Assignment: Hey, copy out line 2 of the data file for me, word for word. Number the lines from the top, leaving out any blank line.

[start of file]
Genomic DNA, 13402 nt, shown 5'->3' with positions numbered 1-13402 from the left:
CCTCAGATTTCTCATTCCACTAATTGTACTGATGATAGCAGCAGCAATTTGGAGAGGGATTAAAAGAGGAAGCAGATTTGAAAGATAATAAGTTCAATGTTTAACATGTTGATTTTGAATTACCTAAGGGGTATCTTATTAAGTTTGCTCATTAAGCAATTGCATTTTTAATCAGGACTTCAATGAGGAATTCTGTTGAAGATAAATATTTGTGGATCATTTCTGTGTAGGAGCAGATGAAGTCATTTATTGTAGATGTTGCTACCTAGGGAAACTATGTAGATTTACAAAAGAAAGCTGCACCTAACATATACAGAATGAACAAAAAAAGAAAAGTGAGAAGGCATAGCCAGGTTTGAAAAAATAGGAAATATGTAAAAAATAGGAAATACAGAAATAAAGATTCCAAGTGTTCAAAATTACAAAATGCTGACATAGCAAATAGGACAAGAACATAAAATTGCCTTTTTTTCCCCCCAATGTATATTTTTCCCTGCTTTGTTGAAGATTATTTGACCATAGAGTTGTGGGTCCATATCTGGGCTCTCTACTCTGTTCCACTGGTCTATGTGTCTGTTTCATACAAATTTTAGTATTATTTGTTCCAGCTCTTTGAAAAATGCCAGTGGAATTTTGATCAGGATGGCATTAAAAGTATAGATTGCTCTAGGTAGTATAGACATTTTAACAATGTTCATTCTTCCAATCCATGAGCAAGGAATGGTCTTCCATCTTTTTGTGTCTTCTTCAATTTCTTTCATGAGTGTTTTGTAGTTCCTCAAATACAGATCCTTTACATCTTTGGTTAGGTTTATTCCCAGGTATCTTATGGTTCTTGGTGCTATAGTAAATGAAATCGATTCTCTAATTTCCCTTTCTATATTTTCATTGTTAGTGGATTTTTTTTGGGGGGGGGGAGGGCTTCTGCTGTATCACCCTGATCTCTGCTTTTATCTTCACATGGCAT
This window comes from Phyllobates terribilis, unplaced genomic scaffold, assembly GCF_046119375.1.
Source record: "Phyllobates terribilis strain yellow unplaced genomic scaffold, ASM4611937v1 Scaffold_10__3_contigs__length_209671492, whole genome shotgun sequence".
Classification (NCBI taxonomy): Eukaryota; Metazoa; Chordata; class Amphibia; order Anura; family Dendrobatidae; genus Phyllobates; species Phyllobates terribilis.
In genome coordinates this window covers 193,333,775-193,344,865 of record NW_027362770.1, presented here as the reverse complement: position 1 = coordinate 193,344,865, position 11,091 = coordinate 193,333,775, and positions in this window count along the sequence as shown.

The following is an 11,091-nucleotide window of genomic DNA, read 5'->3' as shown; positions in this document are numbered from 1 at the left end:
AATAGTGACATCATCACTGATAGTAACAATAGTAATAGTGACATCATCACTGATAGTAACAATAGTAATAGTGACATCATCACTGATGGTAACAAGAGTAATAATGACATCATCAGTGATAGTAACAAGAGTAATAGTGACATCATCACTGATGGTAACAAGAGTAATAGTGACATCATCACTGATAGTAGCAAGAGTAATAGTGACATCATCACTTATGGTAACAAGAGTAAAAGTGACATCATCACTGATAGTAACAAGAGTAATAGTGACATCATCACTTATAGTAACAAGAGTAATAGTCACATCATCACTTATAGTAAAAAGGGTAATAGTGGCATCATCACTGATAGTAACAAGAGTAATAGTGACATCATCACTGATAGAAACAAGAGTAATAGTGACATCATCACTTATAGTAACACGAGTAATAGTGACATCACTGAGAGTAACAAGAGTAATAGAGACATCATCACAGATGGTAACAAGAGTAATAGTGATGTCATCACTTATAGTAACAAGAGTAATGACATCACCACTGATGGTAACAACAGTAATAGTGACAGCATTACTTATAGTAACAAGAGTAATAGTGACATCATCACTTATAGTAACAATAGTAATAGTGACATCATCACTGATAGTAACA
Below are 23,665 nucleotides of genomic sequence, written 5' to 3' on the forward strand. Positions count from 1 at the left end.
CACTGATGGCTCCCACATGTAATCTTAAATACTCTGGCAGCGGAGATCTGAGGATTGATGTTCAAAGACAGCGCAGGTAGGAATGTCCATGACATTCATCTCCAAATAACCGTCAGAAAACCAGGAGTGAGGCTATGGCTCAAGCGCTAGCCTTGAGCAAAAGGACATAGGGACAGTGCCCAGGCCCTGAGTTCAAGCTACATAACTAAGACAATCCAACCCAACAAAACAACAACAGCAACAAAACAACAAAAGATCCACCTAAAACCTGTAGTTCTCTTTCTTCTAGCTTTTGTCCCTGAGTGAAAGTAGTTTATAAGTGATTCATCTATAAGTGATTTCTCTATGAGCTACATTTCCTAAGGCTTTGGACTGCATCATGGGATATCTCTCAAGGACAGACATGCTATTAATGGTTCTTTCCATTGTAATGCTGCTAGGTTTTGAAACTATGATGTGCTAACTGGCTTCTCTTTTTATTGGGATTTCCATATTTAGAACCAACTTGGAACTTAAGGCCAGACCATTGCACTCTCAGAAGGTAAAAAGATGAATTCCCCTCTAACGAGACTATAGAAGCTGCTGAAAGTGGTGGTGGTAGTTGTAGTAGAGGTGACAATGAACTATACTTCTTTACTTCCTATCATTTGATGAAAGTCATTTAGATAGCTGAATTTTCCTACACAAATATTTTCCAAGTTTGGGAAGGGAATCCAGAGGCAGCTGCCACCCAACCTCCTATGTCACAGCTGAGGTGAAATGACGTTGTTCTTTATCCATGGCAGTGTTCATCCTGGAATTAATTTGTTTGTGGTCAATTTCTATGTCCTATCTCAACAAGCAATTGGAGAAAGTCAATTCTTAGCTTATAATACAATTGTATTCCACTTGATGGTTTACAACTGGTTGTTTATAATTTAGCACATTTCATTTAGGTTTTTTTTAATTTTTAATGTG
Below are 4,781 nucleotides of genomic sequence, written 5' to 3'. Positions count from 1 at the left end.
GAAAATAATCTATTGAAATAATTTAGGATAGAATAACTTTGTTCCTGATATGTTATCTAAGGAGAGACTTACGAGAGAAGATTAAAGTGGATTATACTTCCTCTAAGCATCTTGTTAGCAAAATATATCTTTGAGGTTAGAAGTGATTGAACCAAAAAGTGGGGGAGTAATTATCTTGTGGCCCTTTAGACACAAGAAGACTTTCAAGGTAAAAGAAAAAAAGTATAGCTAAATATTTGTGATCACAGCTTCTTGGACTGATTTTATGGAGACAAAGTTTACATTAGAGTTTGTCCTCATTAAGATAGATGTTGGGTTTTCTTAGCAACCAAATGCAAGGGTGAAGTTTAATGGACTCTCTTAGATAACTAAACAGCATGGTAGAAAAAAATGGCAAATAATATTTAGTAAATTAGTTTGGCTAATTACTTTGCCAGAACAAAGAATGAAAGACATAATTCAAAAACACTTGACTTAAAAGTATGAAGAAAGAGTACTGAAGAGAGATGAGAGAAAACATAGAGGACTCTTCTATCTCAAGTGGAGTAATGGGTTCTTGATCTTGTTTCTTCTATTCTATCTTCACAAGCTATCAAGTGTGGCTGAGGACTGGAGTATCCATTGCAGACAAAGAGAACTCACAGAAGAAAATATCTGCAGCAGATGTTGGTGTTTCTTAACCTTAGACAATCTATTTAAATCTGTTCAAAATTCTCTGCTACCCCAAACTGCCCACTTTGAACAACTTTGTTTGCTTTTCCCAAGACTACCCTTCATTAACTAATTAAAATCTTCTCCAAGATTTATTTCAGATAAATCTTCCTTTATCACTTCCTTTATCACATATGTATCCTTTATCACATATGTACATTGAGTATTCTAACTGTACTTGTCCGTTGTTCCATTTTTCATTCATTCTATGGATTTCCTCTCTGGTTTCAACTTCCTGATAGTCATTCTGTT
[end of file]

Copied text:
CCTCAGATTTCTCATTCCACTAATTGTACTGATGATAGCAGCAGCAATTTGGAGAGGGATTAAAAGAGGAAGCAGATTTGAAAGATAATAAGTTCAATGTTTAACATGTTGATTTTGAATTACCTAAGGGGTATCTTATTAAGTTTGCTCATTAAGCAATTGCATTTTTAATCAGGACTTCAATGAGGAATTCTGTTGAAGATAAATATTTGTGGATCATTTCTGTGTAGGAGCAGATGAAGTCATTTATTGTAGATGTTGCTACCTAGGGAAACTATGTAGATTTACAAAAGAAAGCTGCACCTAACATATACAGAATGAACAAAAAAAGAAAAGTGAGAAGGCATAGCCAGGTTTGAAAAAATAGGAAATATGTAAAAAATAGGAAATACAGAAATAAAGATTCCAAGTGTTCAAAATTACAAAATGCTGACATAGCAAATAGGACAAGAACATAAAATTGCCTTTTTTTCCCCCCAATGTATATTTTTCCCTGCTTTGTTGAAGATTATTTGACCATAGAGTTGTGGGTCCATATCTGGGCTCTCTACTCTGTTCCACTGGTCTATGTGTCTGTTTCATACAAATTTTAGTATTATTTGTTCCAGCTCTTTGAAAAATGCCAGTGGAATTTTGATCAGGATGGCATTAAAAGTATAGATTGCTCTAGGTAGTATAGACATTTTAACAATGTTCATTCTTCCAATCCATGAGCAAGGAATGGTCTTCCATCTTTTTGTGTCTTCTTCAATTTCTTTCATGAGTGTTTTGTAGTTCCTCAAATACAGATCCTTTACATCTTTGGTTAGGTTTATTCCCAGGTATCTTATGGTTCTTGGTGCTATAGTAAATGAAATCGATTCTCTAATTTCCCTTTCTATATTTTCATTGTTAGTGGATTTTTTTTGGGGGGGGGGAGGGCTTCTGCTGTATCACCCTGATCTCTGCTTTTATCTTCACATGGCAT